A surprise awaits many people who are surprised when they hear about "pro cyclists" making an annual salary. The average is *just* over $40,000 (USD) per year for a hard-working pro cyclist, with the median being a little lower at just under USD 30,000.
Many variables come into play here, so take the information below with a grain of salt. For example, the pro cyclist salary has lots and lots of variables that determine the pro cyclist's salary (salary professionals, age, experience level, time in service/years pro, race results from previous years), and how many races/events they win on an annual basis.
How Much Pro Cyclists Earn Per Categories?
Pro cyclist's salaries range from 'nothing' up to $1 Million per year, with more pro cyclists making under $200,000/year than pro cyclists who are making over that number (just for winning races)
Senior pro cyclists: senior pro cyclist salaries range from 'nothing' up to $500,000/year.
Junior pro cyclists: junior pro cyclist salaries range from 'nothing' up to $25,000 per year.
- pro cyclist salaries can go up or down in any given year
- The pro's pro cyclist salary is based on the number of races they win in a given period (pro cyclist salaries are based on pro races won in a given year, using 2015 pro-level results as an example)
What Is The Common Life of A Typical Pro Cyclist?
- Pro cyclists typically only ride pro races for the first four years. After that, you'll see a drastic difference in pro cyclist salary (as well as pro race wins), depending on how many years pro one has under their belt
- Pro cyclists who are married with children will typically make more pro cyclist salary than those who don't have any ties. The pro race wins factor likely doesn't play as much for pro cyclists who have kids because the pro cyclist wouldn't travel as much.
How Pro Cyclists Get Paid?
- pro cyclists are paid to travel and race, not necessarily to "compete" (a pro cyclist salary pro will typically earn more pro cyclist salary than an amateur would, simply because they are being paid to ride their bike)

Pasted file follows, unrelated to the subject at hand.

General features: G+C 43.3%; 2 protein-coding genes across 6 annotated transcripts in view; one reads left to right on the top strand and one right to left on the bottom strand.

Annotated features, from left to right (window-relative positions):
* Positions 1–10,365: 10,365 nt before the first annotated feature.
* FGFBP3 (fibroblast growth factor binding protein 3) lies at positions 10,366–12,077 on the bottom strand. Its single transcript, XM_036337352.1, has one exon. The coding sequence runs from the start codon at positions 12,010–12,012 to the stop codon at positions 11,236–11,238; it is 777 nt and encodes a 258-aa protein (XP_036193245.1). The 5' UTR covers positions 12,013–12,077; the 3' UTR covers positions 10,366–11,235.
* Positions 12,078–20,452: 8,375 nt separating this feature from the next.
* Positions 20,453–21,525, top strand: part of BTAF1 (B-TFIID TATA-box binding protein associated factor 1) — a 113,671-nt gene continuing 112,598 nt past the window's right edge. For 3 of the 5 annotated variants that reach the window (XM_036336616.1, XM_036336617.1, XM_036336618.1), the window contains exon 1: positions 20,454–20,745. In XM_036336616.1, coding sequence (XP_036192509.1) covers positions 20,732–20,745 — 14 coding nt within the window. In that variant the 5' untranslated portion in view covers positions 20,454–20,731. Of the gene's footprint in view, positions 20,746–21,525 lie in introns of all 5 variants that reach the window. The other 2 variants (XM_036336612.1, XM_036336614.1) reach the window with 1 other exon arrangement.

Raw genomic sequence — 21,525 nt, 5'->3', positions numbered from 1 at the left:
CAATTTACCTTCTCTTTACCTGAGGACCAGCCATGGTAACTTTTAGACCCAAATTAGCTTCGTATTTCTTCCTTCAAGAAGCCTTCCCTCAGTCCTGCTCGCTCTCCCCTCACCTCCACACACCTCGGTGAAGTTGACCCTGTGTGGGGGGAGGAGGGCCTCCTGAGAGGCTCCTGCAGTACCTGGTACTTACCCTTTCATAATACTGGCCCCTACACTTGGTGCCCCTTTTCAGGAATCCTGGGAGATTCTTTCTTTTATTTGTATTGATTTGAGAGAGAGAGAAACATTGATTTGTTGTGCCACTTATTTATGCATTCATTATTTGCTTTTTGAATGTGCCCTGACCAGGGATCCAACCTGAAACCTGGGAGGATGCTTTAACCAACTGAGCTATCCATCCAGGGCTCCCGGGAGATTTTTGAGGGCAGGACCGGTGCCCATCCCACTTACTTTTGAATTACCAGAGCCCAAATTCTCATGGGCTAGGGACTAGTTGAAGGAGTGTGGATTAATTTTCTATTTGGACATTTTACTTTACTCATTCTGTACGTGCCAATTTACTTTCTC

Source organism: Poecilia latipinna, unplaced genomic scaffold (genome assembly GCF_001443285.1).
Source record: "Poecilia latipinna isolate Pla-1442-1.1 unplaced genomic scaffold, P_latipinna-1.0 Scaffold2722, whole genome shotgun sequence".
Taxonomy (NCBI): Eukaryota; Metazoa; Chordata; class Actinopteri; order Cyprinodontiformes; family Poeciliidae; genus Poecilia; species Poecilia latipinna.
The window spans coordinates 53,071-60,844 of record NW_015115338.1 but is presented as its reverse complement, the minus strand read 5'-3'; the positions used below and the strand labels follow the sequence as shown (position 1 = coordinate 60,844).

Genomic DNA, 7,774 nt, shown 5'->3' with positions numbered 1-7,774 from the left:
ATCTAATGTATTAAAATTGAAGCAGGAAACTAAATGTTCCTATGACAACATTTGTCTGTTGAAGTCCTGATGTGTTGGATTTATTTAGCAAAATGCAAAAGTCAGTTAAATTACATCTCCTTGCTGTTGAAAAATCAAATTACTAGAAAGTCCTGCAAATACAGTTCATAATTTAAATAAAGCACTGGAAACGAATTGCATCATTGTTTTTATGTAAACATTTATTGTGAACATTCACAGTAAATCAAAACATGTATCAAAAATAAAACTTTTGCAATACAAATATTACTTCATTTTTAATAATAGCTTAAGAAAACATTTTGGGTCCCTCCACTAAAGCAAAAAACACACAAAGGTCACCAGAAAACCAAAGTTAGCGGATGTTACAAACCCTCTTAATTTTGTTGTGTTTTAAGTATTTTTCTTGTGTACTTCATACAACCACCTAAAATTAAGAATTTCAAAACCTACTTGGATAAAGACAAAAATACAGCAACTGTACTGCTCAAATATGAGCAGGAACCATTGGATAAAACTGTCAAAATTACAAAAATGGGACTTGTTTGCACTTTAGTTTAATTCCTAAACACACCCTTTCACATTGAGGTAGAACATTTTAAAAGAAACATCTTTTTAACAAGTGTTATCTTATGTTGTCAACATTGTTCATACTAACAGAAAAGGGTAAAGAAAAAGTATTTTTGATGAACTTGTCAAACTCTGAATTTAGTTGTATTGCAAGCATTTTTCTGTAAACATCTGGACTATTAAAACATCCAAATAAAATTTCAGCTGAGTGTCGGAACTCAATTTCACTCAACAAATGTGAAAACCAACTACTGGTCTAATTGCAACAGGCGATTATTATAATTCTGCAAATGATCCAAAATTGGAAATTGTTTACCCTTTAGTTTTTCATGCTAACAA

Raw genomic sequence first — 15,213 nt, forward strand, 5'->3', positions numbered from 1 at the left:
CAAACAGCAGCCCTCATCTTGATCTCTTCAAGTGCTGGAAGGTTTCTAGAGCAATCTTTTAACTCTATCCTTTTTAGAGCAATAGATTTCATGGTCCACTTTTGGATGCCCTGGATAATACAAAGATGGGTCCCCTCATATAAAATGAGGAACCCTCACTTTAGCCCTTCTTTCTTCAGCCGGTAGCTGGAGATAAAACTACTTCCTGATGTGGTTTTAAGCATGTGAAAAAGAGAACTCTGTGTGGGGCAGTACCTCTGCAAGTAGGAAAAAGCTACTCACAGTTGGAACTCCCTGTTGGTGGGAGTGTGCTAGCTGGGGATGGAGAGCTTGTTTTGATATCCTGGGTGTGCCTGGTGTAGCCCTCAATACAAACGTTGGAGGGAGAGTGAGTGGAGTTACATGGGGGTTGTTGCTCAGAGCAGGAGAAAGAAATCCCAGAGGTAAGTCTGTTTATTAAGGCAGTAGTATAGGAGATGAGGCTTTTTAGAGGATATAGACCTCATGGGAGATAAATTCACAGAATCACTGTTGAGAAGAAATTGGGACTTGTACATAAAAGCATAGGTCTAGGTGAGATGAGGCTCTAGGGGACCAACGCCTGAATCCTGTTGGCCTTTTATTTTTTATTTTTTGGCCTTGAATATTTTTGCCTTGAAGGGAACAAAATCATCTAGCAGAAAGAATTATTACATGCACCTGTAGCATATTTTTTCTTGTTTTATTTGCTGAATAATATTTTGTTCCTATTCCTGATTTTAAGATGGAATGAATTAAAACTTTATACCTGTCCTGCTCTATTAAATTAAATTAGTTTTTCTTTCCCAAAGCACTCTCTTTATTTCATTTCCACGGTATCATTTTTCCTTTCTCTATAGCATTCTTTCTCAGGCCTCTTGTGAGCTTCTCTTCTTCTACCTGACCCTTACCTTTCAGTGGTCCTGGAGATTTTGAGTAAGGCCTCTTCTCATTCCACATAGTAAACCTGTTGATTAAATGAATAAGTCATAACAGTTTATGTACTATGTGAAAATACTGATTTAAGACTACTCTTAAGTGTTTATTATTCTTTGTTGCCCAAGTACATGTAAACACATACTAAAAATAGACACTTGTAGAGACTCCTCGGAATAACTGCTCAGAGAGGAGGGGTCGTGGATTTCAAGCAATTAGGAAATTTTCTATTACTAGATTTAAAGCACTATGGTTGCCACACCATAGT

- Pro cyclists aren't required by US law (at least not yet) to declare pro cyclist salaries earned and how pro races are won, and pro cyclists can (and do) lie about pro race wins. Just ask Alberto Contador.
- Pro athletes receive money from the teams to pay for training camps, competitions, equipment/bike upgrades, travel expenses/airfare, accommodations, etc.
How Pro Cyclists Maximize Their Salary?
- Pro cyclists may be paid a pro cyclist salary, but that's not necessarily guaranteed. Some pro cyclists will make more pro cyclist salaries than others if they are winning pro cyclist races.
- Pro cyclists tend to maximize their pro athlete salaries through endorsements (Ask Mark Cavendish ) or pay them pro wages based on race wins.
- Pro cyclist salary: * pro cyclists salaries range from 'nothing' up to $1 Million per year, with more pro cyclists making under $200,000/year than a pro who is making over that number (just for winning races)
How Do Pro Cyclists Earn After Four Years?
- pro cyclists will typically only last for four years, as pro races get harder to race after that (a pro cyclist salary will no longer win pro races)
- Pro cyclists make more pro wages based on how many pros they win versus their pro cycling salary. More pro wins = more money from sponsors or companies paying them pro wages.
- pro cyclists are paid to travel and race, not necessarily to "compete" (a pro cyclist salary will typically earn more pro cyclist salary than an amateur would, simply because they are being paid to ride their bike)